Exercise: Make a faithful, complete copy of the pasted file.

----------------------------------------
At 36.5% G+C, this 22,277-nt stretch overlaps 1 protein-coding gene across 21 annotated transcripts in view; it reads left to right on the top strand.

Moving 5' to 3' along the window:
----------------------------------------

At 36.5% G+C, this 22,277-nt stretch overlaps 1 protein-coding gene across 21 annotated transcripts in view; it reads left to right on the top strand.

Moving 5' to 3' along the window: